“You have sort of the extreme example where maybe somebody is present that sold the drug or maybe somebody that’s been under investigation for a year and a half for trafficking and suddenly you have to let them walk or they have immunity from prosecutions,” Lukan said.
He cited concerns about unintended consequences and a desire to protect victims of drug use.
“We want to make sure there are other angles discussed and understood fully before we would be comfortable moving down this road,” he said.
However, Abdul-Samad said he didn’t see the provision as being soft on crime.
“We’re not trying to let somebody get away. What we are trying to do is make it conducive for an individual not to leave another individual lying on the floor,” he said.
Last year, the bill containing both naloxone expansion and Good Samaritan provisions passed the Iowa Senate but did not come to a vote in the House. Another similar bill in the House never made it out of subcommittee.
Abdul-Samad said he was banking on the separation of the two proposals into separate bills to help gain traction this session.
Brown said she hopes not only that the bills pass but also that increased community discussions decrease the shame and stigma surrounding substance use, which can inhibit treatment and prevention efforts.
“Most of all, I would like to see that people accept the fact that science has determined that it is a disease, not a moral failing and we need to treat these folks,” she said.
Jerman, of the Cedar Rapids police department, said other efforts to address opioid addiction in communities need to be multi-pronged and not solely focused on prosecuting crimes.
“We need to identify what is causing persons to become addicted to the painkillers, whether it’s from over-prescriptions or some other causes. And then we need to provide the treatment for their addiction,” he said.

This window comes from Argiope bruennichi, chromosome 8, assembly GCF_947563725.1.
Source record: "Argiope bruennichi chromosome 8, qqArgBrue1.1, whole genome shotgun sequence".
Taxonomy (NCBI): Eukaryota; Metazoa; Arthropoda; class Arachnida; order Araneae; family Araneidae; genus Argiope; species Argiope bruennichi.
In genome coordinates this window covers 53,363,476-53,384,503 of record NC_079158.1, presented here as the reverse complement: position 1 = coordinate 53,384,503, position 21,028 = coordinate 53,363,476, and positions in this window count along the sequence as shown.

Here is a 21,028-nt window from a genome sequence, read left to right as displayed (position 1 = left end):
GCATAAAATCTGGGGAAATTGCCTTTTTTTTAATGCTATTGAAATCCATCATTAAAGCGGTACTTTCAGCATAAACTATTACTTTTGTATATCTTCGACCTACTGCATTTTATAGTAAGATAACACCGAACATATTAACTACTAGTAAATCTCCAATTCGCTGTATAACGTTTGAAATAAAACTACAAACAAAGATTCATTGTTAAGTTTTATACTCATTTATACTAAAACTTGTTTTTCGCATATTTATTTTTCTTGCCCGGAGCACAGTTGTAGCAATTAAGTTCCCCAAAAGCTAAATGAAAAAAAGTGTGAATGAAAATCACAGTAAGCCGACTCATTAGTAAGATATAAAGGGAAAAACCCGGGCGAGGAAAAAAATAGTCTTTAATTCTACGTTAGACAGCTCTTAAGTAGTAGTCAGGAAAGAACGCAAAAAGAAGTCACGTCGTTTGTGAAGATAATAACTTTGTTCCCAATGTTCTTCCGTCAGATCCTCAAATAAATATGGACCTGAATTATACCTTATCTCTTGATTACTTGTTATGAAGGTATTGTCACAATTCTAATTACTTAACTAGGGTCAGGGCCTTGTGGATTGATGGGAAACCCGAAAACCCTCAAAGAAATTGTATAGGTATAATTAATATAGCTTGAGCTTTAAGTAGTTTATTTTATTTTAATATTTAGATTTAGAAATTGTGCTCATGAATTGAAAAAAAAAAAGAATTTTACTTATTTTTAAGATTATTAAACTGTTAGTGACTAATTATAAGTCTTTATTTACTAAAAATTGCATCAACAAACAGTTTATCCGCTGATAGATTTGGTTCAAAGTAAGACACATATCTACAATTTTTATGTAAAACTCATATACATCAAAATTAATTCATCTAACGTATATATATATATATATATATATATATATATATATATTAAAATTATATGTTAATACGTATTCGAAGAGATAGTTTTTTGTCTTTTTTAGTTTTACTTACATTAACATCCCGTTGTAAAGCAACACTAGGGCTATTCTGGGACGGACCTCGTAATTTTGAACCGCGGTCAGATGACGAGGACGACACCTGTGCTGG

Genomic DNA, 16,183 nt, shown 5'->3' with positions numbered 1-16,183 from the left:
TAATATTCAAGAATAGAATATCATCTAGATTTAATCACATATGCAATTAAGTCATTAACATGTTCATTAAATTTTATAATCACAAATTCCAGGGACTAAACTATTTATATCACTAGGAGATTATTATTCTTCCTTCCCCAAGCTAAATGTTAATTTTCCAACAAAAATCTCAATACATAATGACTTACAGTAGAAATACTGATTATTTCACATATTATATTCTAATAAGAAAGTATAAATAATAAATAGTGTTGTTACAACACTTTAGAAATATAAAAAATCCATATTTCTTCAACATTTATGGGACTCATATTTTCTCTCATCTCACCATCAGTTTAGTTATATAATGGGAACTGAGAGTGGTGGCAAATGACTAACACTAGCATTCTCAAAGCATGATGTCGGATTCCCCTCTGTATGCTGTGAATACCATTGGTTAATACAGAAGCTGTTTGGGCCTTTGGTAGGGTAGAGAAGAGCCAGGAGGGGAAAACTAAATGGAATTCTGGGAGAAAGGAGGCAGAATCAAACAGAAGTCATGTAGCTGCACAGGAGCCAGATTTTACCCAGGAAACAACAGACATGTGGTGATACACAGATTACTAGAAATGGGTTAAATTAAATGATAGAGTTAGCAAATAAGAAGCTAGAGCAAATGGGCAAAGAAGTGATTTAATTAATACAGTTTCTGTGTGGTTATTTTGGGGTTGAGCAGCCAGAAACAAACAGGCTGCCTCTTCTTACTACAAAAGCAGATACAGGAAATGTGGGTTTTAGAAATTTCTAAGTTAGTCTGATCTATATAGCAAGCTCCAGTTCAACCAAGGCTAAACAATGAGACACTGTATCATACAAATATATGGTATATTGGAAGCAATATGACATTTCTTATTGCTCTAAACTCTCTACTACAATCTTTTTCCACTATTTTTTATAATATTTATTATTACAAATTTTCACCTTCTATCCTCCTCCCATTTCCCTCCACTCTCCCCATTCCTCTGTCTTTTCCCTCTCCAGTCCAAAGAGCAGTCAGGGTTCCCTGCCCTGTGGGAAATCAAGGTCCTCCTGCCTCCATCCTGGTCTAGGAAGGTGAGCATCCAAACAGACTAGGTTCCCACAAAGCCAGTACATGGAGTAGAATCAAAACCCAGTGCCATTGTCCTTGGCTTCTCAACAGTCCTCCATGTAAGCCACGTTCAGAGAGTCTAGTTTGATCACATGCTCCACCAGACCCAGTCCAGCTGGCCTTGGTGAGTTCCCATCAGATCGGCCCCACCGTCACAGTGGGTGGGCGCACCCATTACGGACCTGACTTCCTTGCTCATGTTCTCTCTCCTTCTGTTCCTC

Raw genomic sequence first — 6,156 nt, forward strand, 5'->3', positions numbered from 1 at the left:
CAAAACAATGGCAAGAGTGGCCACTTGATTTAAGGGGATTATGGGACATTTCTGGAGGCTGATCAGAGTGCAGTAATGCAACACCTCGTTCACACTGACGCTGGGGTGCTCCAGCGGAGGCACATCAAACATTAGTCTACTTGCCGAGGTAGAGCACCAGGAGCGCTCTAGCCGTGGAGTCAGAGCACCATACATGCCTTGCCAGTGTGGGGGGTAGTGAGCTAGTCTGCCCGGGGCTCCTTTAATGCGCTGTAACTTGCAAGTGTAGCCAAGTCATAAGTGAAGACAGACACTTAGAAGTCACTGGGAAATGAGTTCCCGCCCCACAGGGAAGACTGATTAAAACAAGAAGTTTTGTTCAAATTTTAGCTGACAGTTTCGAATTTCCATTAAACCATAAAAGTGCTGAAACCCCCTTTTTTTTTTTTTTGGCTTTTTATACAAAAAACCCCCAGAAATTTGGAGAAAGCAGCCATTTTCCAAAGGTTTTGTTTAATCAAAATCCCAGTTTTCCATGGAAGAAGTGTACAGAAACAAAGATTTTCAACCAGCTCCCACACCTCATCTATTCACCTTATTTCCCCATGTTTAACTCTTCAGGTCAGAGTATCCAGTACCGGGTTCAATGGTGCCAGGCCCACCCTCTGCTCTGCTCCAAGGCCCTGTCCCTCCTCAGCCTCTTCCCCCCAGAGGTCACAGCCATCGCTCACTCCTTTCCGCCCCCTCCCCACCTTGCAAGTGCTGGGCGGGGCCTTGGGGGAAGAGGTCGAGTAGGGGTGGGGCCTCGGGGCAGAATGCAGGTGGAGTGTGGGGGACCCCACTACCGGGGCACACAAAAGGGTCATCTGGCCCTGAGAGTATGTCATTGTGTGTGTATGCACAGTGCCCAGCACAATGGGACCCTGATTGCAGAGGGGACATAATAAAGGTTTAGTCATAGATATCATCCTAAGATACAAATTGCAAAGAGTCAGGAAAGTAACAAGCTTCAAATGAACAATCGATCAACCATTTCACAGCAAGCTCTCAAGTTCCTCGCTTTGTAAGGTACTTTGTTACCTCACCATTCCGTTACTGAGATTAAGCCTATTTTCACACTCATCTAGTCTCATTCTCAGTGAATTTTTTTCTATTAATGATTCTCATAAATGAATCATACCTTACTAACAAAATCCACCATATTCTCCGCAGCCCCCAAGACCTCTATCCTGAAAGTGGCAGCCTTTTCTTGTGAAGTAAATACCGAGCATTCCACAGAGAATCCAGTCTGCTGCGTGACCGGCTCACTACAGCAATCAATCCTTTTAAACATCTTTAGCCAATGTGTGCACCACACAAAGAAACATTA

One multi-pronged effort is the Heroin Initiative headed by Al Fear, a Cedar Rapids police officer. The initiative, which spans Linn, Johnson, and Black Hawk counties in Eastern Iowa, aim to improve awareness, prevention and treatment programs, and enforcement efforts. The initiative partners with the U.S. Attorney’s Office for the Northern District of Iowa and is supported by federal funds from the Midwest High Intensity Drug Trafficking Area program.
So far, much of the initiative’s efforts have focused on reaching out to the community and setting up prescription medicine take-back boxes in local law enforcement offices in order to get addictive and dangerous substances out of home medicine cabinets.
More than 4.8 million controlled substances were prescribed to Iowans in 2014, including a large number that were opioid painkillers. The take-back programs play an important role in the fight against heroin abuse because of the significant link between prescription pain pill abuse and heroin.“It’s a location everyone knows about, that’s usually centrally located within the county, and [the box] is easily accessible 24-hours a day inside their lobby,” Fear said.
This story was originally published Jan. 14 and produced by the Iowa Center for Public Affairs Journalism-IowaWatch.org, a nonprofit, online news website that collaborates with Iowa news organizations to produce explanatory and investigative reporting.